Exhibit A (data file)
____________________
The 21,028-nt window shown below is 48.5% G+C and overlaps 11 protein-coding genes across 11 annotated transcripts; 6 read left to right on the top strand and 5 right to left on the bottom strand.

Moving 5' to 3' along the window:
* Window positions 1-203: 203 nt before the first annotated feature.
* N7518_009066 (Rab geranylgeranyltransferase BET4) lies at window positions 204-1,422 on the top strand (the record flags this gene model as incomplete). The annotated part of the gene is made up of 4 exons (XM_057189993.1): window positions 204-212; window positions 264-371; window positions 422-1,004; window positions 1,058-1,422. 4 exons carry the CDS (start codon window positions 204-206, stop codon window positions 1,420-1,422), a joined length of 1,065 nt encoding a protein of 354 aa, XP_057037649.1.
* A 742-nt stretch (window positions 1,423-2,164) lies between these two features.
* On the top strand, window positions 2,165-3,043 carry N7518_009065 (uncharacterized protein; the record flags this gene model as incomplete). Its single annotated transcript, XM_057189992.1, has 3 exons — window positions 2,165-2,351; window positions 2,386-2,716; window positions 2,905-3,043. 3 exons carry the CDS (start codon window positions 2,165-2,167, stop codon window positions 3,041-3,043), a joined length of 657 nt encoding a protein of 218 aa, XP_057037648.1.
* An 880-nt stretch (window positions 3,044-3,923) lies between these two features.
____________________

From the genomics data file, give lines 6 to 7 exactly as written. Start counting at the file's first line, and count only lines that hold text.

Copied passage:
* On the top strand, window positions 2,165-3,043 carry N7518_009065 (uncharacterized protein; the record flags this gene model as incomplete). Its single annotated transcript, XM_057189992.1, has 3 exons — window positions 2,165-2,351; window positions 2,386-2,716; window positions 2,905-3,043. 3 exons carry the CDS (start codon window positions 2,165-2,167, stop codon window positions 3,041-3,043), a joined length of 657 nt encoding a protein of 218 aa, XP_057037648.1.
* An 880-nt stretch (window positions 3,044-3,923) lies between these two features.